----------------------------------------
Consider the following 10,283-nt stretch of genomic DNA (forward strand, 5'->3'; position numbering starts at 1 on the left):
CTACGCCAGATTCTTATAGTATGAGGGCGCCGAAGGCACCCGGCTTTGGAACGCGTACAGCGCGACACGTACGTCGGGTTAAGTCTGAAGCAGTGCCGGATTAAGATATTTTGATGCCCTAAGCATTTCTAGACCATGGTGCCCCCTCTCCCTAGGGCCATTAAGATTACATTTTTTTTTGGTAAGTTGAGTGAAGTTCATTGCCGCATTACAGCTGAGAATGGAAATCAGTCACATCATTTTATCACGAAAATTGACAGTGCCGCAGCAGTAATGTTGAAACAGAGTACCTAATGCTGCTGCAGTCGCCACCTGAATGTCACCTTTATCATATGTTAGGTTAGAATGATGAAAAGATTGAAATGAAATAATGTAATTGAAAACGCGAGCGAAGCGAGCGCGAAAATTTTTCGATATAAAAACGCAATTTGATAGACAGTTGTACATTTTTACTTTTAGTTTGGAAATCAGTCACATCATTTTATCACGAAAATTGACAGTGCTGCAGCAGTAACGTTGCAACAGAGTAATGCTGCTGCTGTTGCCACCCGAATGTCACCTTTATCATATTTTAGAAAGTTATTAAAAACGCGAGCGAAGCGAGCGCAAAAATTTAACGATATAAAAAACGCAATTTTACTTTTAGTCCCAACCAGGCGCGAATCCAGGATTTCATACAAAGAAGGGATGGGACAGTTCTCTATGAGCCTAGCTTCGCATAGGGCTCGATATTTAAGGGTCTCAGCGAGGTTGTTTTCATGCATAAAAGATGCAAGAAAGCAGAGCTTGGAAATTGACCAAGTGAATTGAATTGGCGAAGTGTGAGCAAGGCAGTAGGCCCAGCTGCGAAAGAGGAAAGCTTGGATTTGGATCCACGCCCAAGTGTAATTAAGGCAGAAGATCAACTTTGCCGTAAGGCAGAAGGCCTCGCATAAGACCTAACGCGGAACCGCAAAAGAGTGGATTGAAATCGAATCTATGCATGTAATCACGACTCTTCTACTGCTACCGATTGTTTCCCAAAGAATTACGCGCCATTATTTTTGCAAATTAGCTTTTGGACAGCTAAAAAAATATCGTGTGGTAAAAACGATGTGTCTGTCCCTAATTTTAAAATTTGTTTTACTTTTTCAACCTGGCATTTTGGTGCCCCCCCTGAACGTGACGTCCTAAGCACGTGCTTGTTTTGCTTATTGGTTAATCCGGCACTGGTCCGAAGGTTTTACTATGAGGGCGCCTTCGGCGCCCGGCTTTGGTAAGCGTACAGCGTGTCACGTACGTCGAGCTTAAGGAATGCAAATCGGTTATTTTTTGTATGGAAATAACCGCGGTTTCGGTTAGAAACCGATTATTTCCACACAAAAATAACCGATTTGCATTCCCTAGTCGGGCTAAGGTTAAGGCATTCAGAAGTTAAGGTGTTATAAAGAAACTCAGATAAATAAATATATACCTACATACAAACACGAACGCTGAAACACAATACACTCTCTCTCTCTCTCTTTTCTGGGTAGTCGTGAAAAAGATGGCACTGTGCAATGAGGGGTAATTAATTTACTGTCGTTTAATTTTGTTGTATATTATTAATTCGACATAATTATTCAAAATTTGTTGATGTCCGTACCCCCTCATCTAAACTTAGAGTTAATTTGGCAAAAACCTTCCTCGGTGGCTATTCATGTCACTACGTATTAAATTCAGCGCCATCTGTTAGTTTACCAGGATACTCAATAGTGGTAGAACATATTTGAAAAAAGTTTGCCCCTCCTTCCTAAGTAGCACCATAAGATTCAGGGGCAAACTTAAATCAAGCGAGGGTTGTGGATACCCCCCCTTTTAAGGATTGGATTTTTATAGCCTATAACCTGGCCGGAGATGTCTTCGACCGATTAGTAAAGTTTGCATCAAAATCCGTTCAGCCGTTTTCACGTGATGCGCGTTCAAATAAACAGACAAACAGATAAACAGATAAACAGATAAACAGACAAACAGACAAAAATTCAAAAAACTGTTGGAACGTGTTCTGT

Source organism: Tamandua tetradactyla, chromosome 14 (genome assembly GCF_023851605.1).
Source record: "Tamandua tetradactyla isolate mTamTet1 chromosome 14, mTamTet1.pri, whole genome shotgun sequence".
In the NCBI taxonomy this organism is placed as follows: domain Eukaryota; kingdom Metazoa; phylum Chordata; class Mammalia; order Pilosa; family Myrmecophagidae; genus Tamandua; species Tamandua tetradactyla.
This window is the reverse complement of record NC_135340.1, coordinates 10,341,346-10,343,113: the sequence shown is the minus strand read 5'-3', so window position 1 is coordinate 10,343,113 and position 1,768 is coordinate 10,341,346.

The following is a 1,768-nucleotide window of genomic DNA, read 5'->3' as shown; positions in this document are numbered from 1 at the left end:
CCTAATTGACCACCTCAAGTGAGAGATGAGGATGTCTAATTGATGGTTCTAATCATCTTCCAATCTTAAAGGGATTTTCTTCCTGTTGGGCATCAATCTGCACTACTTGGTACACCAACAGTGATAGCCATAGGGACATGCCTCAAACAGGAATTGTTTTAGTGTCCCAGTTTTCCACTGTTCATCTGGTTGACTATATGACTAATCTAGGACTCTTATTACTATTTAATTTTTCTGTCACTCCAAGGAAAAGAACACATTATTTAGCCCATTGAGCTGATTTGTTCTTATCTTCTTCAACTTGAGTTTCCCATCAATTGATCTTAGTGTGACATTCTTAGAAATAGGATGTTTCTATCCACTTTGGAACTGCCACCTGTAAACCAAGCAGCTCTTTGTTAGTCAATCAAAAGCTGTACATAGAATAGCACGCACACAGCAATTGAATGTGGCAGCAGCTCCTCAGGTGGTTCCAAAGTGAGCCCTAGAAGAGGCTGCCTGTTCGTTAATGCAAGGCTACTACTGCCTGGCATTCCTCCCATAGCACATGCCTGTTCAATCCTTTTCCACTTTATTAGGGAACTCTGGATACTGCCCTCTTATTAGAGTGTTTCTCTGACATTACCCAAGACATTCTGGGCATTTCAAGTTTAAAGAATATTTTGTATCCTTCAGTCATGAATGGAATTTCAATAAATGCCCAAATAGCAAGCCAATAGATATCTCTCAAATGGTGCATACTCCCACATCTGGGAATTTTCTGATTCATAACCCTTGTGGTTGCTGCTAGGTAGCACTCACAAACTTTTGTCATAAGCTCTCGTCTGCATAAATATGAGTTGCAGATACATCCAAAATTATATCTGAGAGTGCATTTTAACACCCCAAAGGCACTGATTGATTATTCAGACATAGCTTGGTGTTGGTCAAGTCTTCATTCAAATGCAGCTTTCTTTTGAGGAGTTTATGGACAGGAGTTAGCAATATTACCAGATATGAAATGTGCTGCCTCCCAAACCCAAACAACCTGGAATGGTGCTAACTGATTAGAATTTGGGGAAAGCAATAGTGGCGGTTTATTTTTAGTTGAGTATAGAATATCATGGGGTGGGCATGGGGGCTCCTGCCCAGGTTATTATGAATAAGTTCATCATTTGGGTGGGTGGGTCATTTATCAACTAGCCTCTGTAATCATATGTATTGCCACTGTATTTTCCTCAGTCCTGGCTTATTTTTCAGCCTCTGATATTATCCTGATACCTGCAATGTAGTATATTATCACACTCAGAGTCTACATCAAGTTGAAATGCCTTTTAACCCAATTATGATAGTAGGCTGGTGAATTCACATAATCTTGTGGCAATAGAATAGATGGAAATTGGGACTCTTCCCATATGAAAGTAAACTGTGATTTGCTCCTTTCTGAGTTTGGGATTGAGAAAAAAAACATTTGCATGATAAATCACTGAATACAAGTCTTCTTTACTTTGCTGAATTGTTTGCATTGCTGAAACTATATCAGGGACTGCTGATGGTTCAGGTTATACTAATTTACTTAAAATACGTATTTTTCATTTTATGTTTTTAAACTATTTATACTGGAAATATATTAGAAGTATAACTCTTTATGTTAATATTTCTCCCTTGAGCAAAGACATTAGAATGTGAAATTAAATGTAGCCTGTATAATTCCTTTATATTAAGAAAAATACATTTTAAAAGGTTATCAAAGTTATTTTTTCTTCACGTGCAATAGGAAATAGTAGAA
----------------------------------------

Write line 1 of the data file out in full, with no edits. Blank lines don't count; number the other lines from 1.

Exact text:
Consider the following 10,283-nt stretch of genomic DNA (forward strand, 5'->3'; position numbering starts at 1 on the left):